The 61% Devaluation That Venezuela Told No One About

The world’s steepest currency devaluation is happening with so little fanfare that you may have missed it.

Venezuela is forcing companies to pay an average 61 percent more for dollars in government auctions compared with a year ago, according to estimates by Barclays Plc. The sales are the only way most of them can get their hands on scarce foreign currency to purchase goods from abroad without access to the official exchange rate of 6.3 bolivars per dollar.

The South American nation is seeking to ease a chronic dollar shortage caused by years of increasing government control over the foreign-exchange market and economy. At the same time, President Nicolas Maduro may be reluctant to pursue a devaluation of the official rate out of concern it would add to the world’s highest inflation rate and deepen shortages that sparked deadly protests earlier in the year.

“They’re not jumping up and down and putting ads in the paper that they’ve devalued the currency, but that’s what they’re effectively doing,” Jim Craige, who oversees $50 billion of emerging-market assets as a money manager at Stone Harbor Investment Partners LP, said by phone from New York on Oct. 6. “The 6.3 rate isn’t anywhere close to reality.”

After Argentina’s debt default in July, investors are watching Venezuela as $1.8 billion of sovereign-bond payments come due over the next week, including a $1.5 billion note maturing today. On Oct. 3, the government withdrew $1.8 billion from its foreign-currency reserves, pushing its holdings to an 11-year low of $20 billion, according to central bank data.

‘Savage Capitalists’

Venezuela adopted currency controls in 2003 to defend dwindling reserves against what then President Hugo Chavez called “savage capitalists.” The controls have evolved over the years to include the foreign-currency auctions where the government rations the supply of greenbacks.

Some importers of food and medicine can buy the U.S. currency at the 6.3-bolivar official rate. Manufacturers can sometimes get a rate of 12 bolivars in weekly government auctions, while individuals and importers of non-essential products are offered restricted amounts for about 50 bolivars in a daily sale. The government weakened the rate for manufacturers from 10 at the start of June.

‘Stealth Devaluation’

Barclays estimates a quarter of transactions are taking place this year at the two weaker rates and that, as a result, companies are paying the government an average of about 17.3 bolivars per dollar, compared with 6.7 last year. The 61 percent decline is bigger than that posted by any of the currencies Bloomberg tracks across the globe. Argentina’s peso has tumbled 21 percent against the dollar in 2014, while Ukraine’s hryvnia plunged 35 percent.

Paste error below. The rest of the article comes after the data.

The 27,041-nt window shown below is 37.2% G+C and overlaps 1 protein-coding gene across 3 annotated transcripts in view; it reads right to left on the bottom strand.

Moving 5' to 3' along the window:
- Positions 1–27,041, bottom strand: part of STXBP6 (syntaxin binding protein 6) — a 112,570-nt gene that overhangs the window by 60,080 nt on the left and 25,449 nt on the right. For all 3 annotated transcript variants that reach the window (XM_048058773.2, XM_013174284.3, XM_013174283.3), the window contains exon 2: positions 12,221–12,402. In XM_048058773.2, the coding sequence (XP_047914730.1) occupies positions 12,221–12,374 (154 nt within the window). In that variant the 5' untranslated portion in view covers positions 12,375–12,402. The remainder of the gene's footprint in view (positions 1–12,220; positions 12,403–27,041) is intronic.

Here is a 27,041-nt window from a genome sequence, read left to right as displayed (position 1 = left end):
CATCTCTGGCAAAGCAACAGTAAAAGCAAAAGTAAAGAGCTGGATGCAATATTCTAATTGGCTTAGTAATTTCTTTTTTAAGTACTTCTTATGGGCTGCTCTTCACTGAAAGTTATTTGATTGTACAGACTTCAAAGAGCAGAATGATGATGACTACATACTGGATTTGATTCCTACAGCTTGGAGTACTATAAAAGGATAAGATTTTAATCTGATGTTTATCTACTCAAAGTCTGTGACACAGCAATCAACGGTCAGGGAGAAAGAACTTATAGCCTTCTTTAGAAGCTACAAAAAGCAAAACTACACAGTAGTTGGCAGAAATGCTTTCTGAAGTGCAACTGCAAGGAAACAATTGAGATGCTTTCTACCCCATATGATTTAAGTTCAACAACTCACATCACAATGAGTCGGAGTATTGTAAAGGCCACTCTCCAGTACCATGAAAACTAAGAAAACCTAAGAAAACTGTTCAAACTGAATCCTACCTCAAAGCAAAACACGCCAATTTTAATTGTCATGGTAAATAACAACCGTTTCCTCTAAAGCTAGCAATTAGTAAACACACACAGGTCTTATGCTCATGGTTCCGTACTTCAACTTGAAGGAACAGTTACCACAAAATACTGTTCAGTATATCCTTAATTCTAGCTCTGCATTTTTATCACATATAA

“It’s a stealth devaluation,” Alejandro Grisanti, a Latin American economist at Barclays in New York, said by telephone Sept. 29.

In the year through Sept. 5, the government sold $15 billion at 6.3 bolivars per dollar, of which $10.7 billion was for imports, according to data from Caracas-based consulting firm Ecoanalitica. It sold $4.4 billion at 10 to 12 per dollar and $4.3 billion at the higher rate of about 50 per dollar.

Devaluing the currency may help Venezuela’s government improve its finances by giving it more bolivars for every dollar it sells and every barrel of oil it exports.

Neither the Finance Ministry nor the Information Ministry responded to e-mail messages seeking comment on the government’s foreign-exchange policy.

Maduro openly devalued the bolivar in February 2013 while standing in as president during Chavez’s treatment for cancer, lowering the official rate from 4.3 per dollar. Former union leader Maduro ascended to the presidency after his mentor’s death the following month.

Political Cost

The political fallout from that devaluation may explain Maduro’s reluctance to repeat the experiment.

The devaluation “had a very high political cost, and some even say that he almost lost the election” for the presidency two months later because of it, Francisco Rodriguez, an economist at Bank of America Corp. in New York, said by phone Oct. 3.

As well as controlling the supply of dollars, Maduro is printing more bolivars, more than doubling the local money supply since taking office.

That helped push inflation to 63.4 percent in August, and caused the bolivar to lose 59 percent of its value on the black market in the past year, sending it to a record low 102.76 per dollar on Oct. 5, according to dolartoday.com. At least 43 people have been killed this year in clashes amid spiraling prices and shortages of everything from food to toiletries.

Shrinking GDP

Gross domestic product probably shrank 2.1 percent in the second quarter, according to the median of economist forecasts compiled by Bloomberg. Venezuela, which has the world’s largest crude oil reserves, has delayed regular reporting of economic statistics and has yet to publish first-quarter GDP data.

With parliamentary elections due next year, the president’s approval rating dropped to a record 39 percent in August, from 60 percent in December, according to Caracas-based pollster Hinterlaces. The poll of 1,200 people between Aug. 2 and 9 had a margin of error of 2.7 percentage points.

“The economy is getting worse and social discontent is rising,” Risa Grais-Targow, an analyst in Washington at political consultancy Eurasia Group, said by phone yesterday. Maduro “is politically so insecure he doesn’t have the heart to do anything with a short-term cost, even for a medium-term benefit. To the extent that the military is backing him, he’s still in charge for now, but he’s weak and getting weaker.”

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